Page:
This came out in April 1981, seven full months after I Travel but just a few weeks before what was going to be the debut single on Virgin. It’s b-sides were a rip-off in that two previous 45s were offered up – I Travel and Changeling – and for the most part it was ignored by fans and thus got nowhere near the charts. Worth mentioning that I Travel would be the subject of yet another Arista cash-in the following year, but I’ll return to that in due course.

JC

THE SINGULAR ADVENTURES OF (EARLY) SIMPLE MINDS (Part 3)

History is littered with bands who, by the time they have been able to release the debut album, have disowned many of the songs in favour of those that they have been prepping, either on the road or in the studio, for the follow-up record.

Simple Minds proved to be such a band, although their desire to get away from the songs on their debut was somewhat predicated by the fact it hadn’t brought any meaningful success. In September 1979, just two months after Chelsea Girl had let everyone down, they were back in the studio, again with John Leckie in the producer’s chair, determined to get it right the second time around.

The recording of what became Real to Real Cacophony was, seemingly, a pleasant experience with sessions being completed quickly, so much so that the record label had it delivered in time to make a decision to release it before the end of the calendar year. The only thing was that they delivered a record that the label was not anticipating, lacking any potential hit singles and packed with strange, often experimental-sounding numbers the likes of which were uncommon in 1979.

Some 40 years after the fact, it’s now seen as an album very much of the type that marked the beginning of huge changes in post-punk/new wave music, with moody and atmospheric keyboards taking a greater role at the expense of jarring guitars. Some critics, such as Paul Morley, immediately ‘got it’, suggesting that Simple Minds deserved to be lauded every bit as much as the likes of Joy Division, Gang Of Four, Wire and Public Image Ltd, all of whom could do no wrong in the eyes of the opinion-formers.

Arista Records, however, were spooked and their reaction was to put the album out with little fanfare, content that it would sell to the band’s fan base and with little or no accompanying promotion, the losses could be minimised (and no doubt written off against any previous advances).

The hopes of manager Bruce Findlay for the band to be at the forefront of his own Zoom Records become internationally famous were dashed when Arista insisted it be released as part of its wider stable of artists.

There was, eventually, one single lifted from Real to Real Cacophony, and even then it was all a bit shambolic. Changeling wasn’t issued to help further promote the album, but instead to raise the profile of the band as they undertook a tour. It was also decided to use an edited version of the song, cutting out some 45 seconds from the album version, and to have a live track on the b-side, with a song lifted from a New York gig in October 1979. Even then, mistakes were made as the mix of the live track, done back in Glasgow, had a miscue from the master tape and the recording put down on vinyl starts with the end of the previous song!!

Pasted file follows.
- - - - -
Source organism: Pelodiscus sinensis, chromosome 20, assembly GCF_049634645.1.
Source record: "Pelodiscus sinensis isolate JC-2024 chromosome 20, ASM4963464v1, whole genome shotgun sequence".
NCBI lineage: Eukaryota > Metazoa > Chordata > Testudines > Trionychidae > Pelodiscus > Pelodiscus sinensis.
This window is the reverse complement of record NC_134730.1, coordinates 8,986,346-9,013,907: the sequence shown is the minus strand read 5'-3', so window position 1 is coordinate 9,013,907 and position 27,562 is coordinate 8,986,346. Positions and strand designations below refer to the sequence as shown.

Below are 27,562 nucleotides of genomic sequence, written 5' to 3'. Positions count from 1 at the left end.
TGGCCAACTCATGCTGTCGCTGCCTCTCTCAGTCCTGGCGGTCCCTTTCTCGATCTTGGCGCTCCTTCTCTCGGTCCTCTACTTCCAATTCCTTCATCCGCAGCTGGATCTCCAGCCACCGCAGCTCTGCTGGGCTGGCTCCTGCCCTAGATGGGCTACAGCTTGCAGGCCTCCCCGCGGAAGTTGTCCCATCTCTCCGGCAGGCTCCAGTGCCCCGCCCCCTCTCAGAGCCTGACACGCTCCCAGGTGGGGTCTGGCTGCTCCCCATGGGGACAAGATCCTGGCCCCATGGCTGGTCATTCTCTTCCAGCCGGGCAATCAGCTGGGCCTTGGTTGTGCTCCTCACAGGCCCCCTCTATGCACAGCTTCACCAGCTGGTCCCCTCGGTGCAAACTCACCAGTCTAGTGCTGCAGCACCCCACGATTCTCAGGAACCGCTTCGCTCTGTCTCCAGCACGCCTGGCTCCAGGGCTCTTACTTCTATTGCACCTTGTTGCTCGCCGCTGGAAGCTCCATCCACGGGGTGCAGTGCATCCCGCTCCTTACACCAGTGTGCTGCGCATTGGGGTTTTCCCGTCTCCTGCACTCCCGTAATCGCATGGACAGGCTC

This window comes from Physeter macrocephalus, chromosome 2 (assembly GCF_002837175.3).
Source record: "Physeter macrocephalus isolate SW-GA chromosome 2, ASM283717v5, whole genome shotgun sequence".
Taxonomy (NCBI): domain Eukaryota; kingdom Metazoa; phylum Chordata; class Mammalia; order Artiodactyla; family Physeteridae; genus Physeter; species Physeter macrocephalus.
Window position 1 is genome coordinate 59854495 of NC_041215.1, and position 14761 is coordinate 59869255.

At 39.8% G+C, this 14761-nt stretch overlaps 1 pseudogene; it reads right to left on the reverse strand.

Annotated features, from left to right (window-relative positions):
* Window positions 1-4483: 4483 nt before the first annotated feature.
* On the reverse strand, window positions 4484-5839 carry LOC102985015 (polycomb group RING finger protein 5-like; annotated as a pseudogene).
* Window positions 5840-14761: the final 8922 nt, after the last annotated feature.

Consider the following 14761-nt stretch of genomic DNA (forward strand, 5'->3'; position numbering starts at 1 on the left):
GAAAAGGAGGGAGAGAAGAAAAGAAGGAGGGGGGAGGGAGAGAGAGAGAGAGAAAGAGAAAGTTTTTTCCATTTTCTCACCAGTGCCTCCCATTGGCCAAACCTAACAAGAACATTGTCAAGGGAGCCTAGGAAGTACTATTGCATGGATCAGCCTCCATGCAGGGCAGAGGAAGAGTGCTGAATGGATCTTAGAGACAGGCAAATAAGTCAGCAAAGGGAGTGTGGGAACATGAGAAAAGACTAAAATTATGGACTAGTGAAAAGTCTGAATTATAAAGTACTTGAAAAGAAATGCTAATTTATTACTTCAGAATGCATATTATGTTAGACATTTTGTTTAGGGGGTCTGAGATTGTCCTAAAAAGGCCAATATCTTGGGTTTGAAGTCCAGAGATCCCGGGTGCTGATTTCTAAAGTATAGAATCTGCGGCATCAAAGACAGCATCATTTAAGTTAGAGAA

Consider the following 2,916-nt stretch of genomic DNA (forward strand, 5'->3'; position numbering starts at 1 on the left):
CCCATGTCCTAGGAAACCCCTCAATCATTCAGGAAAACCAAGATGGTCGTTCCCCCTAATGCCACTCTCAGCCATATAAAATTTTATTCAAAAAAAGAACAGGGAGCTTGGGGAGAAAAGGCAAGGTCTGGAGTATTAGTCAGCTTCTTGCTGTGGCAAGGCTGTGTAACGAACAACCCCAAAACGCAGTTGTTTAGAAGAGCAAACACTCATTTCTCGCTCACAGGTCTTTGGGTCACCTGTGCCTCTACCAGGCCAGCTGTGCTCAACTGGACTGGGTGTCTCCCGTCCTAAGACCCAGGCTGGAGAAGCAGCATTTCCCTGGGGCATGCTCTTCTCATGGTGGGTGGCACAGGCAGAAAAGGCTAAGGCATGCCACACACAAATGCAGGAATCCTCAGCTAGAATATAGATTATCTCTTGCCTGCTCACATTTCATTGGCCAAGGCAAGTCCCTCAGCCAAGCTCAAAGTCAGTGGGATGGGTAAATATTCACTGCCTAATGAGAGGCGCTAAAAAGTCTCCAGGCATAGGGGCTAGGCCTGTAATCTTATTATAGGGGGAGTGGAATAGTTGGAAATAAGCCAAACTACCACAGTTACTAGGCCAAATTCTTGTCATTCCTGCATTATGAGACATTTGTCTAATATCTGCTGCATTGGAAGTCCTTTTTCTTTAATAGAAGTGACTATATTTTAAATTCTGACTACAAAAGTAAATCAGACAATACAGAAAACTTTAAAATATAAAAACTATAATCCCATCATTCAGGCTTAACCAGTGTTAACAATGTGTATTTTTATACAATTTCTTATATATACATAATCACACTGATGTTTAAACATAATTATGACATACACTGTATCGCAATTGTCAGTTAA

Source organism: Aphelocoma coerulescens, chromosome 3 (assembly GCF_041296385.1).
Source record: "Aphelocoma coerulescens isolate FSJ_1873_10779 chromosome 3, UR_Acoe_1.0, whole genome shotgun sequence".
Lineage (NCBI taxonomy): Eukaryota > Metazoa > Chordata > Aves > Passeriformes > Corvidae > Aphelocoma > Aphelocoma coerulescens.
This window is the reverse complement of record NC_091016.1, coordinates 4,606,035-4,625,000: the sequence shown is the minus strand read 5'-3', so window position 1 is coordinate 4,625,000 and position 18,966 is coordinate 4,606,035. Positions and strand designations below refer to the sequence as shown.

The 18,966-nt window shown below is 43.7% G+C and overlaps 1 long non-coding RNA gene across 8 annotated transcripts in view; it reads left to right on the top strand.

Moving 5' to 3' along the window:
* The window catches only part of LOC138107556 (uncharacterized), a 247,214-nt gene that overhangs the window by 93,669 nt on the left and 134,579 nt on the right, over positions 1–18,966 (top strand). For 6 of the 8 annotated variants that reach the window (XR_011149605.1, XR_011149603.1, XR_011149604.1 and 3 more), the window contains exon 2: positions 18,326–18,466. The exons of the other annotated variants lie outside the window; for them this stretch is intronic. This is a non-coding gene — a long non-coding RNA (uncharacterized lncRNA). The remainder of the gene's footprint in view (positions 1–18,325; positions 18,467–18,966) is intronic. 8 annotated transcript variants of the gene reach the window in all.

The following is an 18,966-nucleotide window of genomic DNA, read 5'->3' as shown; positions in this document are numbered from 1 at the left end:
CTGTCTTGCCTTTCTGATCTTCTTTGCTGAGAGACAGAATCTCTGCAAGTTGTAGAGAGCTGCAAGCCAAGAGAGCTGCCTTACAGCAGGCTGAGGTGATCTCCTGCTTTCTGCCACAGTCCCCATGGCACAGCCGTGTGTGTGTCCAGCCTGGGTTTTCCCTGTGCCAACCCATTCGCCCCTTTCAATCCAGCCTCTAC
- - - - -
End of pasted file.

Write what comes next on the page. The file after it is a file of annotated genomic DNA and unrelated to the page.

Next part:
mp3 : Simple Minds – Changeling (edit)

mp3 : Simple Minds – Premonition (live)

The single, unsurprisingly, was a monumental flop. Things looked bleak.

JC

THE SINGULAR ADVENTURES OF (EARLY) SIMPLE MINDS (Parts 1-2)

This was a last minute change of mind.

I’d already written postings for the next two Sundays but the fact that Johnny & The Self Abusers came up in the rotation yesterday for the Scottish song led me to go off at a tangent and instead put the spotlight on Simple Minds. But with the caveat that the singles will only cover the period 1979-1984 and that it will be the 7” versions featured as there has been a look previously at the 12” singles from the band.

As mentioned yesterday, J&TSA broke up on the day their only single was released. Four of its members – Jim Kerr, Charlie Burchill, Brian McGee and Tony Donald – decided they would keep things going as Simple Minds. Things were a bit shambolic over the next year with a number of personnel and responsibility changes.

First up, Duncan Barnswell joined as second guitarist and then Jim Kerr decided he would rather just be the singer. This led to Mick MacNeil being brought in to play the keyboards but around the same time, Tony Donald decided he no longer wanted to be involved and so Derek Forbes came in on bass. The six-strong group recorded demos and began playing gigs in the hope of attracting attention from someone in the industry.

Bruce Findlay, the owner of a small chain of record shops in Scotland, decided to take a punt on the band, becoming their manager and suggesting they sign to his own Zoom Records, which at this point in time had issued only four singles. The next change was that Duncan Barnswell left the group after less than a year, seemingly at the request of the others. The quintet of Burchill, Forbes, Kerr, MacNeil and McGee became what is now regarded as the first serious attempt at the big time.

There was enough of a buzz about the group for Arista Records, an American-owned major label, to sign Simple Minds under license while issuing the debut material on Zoom.

The debut album was recorded over a two-month period at the end of 1978 and the beginning of 1979, with up-and-coming producer John Leckie assigned to production duties. This was something of a coup for Findlay and the band as Leckie was being given great plaudits for his work with Magazine and XTC, bands that were critically acclaimed but, as yet, not quite there with a commercial breakthrough.